Establish explicit peer support mechanisms e.g. daily buddying. This is especially important when staff have been moved away from their established peer support and are working in new areas with different teams.
Allow staff time and space to be with and support each other and encourage activities and discussions also unrelated to COVID where possible.
Consider holding regular drop-in CAVaCoffee and TALK events. It may take a few of these sessions to get staff to engage so don’t give up after one
Facilitate team cohesion and try to foster strong supportive links between team members and managers. It will be important for managers and team leaders to role model a caring and cohesive team approach – “we’re all in this together”. Evidence shows that cohesion between individuals is highly correlated with mental health, and that the resilience of a team may be more related to the bonds between team members than the coping style of any individual.
Provide an opportunity for staff to talk about their experience, in order to enhance support and social cohesion. This can occur at the end of shifts or at significant points in time. This may take place individually between a staff member and manager or supervisor, or in teams of people who work together. These sessions should not involve anyone being mandated to talk about their thoughts or feelings. It is important for organisations to provide these opportunities, but for staff to be free to decide whether to attend or not. If offered, these sessions should be provided during a staff member’s shift (not afterwards) so as not to encroach on rest and recovery time.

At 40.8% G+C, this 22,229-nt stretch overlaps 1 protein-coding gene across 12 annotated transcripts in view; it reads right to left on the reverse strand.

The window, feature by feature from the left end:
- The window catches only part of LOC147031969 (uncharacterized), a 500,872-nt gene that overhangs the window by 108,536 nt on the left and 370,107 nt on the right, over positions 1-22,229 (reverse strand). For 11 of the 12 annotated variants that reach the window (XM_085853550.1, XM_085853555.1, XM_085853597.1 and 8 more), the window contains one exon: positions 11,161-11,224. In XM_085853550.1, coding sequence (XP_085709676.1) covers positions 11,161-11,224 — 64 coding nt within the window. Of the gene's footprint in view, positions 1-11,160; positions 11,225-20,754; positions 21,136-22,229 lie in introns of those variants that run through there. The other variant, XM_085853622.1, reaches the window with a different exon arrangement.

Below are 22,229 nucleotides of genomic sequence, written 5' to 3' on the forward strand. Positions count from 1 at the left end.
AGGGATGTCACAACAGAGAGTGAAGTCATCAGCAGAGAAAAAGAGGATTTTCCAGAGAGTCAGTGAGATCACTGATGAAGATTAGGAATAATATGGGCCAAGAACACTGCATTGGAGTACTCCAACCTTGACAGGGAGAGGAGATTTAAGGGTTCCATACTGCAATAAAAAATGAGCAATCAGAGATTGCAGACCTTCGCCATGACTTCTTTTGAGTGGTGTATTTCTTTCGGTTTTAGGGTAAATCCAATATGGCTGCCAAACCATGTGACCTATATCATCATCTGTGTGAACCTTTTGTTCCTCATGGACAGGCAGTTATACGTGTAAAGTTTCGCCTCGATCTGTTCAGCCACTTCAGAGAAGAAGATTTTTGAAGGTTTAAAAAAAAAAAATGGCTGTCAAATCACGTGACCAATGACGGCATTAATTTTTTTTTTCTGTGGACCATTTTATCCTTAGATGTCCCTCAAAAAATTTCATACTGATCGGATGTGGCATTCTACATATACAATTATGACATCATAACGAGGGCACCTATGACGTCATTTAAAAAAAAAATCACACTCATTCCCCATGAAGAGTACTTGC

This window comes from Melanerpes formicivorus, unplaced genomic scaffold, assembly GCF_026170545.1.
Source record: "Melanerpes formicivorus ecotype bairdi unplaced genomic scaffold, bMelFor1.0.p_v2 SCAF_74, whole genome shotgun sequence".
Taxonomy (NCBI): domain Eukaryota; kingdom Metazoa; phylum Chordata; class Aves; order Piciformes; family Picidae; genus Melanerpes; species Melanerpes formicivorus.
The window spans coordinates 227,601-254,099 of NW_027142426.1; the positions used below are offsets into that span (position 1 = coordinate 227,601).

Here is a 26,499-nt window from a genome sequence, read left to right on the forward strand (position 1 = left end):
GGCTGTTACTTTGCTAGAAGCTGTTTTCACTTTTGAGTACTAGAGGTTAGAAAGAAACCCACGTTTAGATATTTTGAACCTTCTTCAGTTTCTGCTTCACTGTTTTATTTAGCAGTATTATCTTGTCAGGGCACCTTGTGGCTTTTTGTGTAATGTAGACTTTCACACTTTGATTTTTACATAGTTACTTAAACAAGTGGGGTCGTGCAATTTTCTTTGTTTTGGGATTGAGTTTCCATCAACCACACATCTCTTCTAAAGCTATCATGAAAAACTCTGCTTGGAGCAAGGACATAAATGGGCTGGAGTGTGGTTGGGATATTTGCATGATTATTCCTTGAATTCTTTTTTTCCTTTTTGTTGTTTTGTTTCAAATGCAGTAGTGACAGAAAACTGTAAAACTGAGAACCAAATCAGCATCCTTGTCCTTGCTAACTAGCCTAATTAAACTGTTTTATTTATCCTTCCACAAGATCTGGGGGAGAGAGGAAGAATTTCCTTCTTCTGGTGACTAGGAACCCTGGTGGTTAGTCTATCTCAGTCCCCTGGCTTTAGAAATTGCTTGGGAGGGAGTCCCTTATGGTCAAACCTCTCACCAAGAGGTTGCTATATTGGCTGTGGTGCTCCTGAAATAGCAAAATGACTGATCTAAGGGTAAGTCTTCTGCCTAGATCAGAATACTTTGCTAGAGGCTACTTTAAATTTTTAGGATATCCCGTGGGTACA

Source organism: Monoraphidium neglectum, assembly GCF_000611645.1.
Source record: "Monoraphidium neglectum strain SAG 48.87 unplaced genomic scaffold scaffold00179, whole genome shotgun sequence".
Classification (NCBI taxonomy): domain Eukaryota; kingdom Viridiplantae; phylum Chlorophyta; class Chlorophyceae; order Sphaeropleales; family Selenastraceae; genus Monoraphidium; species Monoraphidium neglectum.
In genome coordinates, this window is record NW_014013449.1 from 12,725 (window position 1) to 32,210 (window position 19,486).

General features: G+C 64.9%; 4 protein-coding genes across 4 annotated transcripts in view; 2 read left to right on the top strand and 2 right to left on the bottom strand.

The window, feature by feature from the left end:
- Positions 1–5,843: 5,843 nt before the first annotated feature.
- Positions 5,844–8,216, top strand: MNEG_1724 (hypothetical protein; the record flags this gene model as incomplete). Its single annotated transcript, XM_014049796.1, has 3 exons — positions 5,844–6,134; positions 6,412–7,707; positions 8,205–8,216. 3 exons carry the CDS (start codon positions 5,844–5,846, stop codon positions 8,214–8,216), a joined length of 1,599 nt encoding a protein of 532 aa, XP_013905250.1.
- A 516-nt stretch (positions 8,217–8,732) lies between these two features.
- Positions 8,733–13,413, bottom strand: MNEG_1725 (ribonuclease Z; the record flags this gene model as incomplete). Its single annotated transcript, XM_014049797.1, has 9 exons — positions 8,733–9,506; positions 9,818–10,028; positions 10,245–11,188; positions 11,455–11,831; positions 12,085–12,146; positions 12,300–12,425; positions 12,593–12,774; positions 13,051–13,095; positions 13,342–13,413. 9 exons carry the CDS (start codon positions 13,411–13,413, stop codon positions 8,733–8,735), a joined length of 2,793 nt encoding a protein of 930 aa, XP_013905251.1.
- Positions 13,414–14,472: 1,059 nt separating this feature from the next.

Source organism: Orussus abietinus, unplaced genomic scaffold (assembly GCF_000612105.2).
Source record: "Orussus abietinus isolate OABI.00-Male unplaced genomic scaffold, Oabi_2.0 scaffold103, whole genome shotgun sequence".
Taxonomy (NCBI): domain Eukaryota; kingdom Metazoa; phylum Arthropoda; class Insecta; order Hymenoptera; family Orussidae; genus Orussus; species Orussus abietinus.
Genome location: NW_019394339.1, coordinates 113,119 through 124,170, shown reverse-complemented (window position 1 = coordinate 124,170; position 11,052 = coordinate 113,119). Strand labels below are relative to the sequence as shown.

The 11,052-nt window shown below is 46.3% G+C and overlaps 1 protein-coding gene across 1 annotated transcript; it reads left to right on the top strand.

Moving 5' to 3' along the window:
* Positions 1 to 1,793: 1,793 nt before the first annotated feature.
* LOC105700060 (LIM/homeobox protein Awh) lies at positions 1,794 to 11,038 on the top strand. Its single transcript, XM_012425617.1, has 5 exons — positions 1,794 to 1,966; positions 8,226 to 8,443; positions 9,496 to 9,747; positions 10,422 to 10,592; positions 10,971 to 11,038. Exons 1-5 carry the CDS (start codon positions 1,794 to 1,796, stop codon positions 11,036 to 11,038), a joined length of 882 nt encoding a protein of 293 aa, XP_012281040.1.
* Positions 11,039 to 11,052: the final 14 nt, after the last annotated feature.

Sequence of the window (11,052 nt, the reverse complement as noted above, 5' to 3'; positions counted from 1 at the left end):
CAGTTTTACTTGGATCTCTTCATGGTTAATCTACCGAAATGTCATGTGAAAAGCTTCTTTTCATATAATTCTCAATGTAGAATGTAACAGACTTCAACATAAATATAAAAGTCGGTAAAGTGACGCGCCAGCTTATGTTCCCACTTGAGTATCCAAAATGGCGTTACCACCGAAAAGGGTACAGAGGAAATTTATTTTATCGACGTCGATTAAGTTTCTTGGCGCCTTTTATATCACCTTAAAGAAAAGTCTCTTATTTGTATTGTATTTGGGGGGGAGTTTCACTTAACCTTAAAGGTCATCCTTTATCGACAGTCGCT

Continue to actively monitor and support staff after the crisis begins to recede. Where necessary, refer on for evidence-based psychological treatment.
Consider developing well-being champions in your teams – training and support for this role is available via the Employee Well-being Service.
Attend an Employee Well-being Service Well-being Q&A session for managers and encourage your line managers to attend as well.
Remember to focus on your own well-being and apply all of the above to yourself and senior colleagues.
Don’t offer Psychological Debriefing, Critical Incident Stress Debriefing or any other single session intervention which involves mandating staff to talk about their thoughts or feelings. There is evidence that these interventions may be ineffective or even increase the likelihood of developing PTSD.
Don’t offer non-specific training programmes such as ‘mental strength’ training as these do not have a beneficial impact on reducing mental health problems or PTSD and are likely to have high dropout rates. Offer general support and chat.
Don’t rush to offer formal psychological interventions too soon without careful assessment, including active monitoring. Although well intentioned, intervening in people’s natural coping mechanisms too early can be detrimental.
Don’t offer any unproven approaches to psychological treatment. Any psychological intervention should be provided by an appropriately qualified and supervised clinician, at the appropriate time.
Don’t be afraid to ask someone how they are, this situation is unprecedented; it is okay to not be okay.